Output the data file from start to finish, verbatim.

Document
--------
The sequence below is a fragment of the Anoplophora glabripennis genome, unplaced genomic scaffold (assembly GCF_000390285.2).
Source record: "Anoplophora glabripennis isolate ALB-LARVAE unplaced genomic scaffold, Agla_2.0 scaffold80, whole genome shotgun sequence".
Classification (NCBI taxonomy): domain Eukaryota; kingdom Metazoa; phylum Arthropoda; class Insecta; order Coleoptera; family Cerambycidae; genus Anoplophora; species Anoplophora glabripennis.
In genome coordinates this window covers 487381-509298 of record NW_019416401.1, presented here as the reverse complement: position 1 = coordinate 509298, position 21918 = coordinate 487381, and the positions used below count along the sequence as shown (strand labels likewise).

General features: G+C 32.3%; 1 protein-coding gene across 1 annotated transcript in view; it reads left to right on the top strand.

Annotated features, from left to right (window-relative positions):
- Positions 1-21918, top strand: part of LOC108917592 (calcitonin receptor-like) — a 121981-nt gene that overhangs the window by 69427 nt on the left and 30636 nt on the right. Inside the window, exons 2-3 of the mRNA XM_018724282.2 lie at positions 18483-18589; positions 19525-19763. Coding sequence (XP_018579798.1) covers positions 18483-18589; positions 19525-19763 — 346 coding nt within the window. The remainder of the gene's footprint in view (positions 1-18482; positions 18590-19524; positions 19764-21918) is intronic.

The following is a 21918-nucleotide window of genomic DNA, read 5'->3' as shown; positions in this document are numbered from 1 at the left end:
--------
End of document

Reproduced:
The sequence below is a fragment of the Anoplophora glabripennis genome, unplaced genomic scaffold (assembly GCF_000390285.2).
Source record: "Anoplophora glabripennis isolate ALB-LARVAE unplaced genomic scaffold, Agla_2.0 scaffold80, whole genome shotgun sequence".
Classification (NCBI taxonomy): domain Eukaryota; kingdom Metazoa; phylum Arthropoda; class Insecta; order Coleoptera; family Cerambycidae; genus Anoplophora; species Anoplophora glabripennis.
In genome coordinates this window covers 487381-509298 of record NW_019416401.1, presented here as the reverse complement: position 1 = coordinate 509298, position 21918 = coordinate 487381, and the positions used below count along the sequence as shown (strand labels likewise).

General features: G+C 32.3%; 1 protein-coding gene across 1 annotated transcript in view; it reads left to right on the top strand.

Annotated features, from left to right (window-relative positions):
- Positions 1-21918, top strand: part of LOC108917592 (calcitonin receptor-like) — a 121981-nt gene that overhangs the window by 69427 nt on the left and 30636 nt on the right. Inside the window, exons 2-3 of the mRNA XM_018724282.2 lie at positions 18483-18589; positions 19525-19763. Coding sequence (XP_018579798.1) covers positions 18483-18589; positions 19525-19763 — 346 coding nt within the window. The remainder of the gene's footprint in view (positions 1-18482; positions 18590-19524; positions 19764-21918) is intronic.

The following is a 21918-nucleotide window of genomic DNA, read 5'->3' as shown; positions in this document are numbered from 1 at the left end: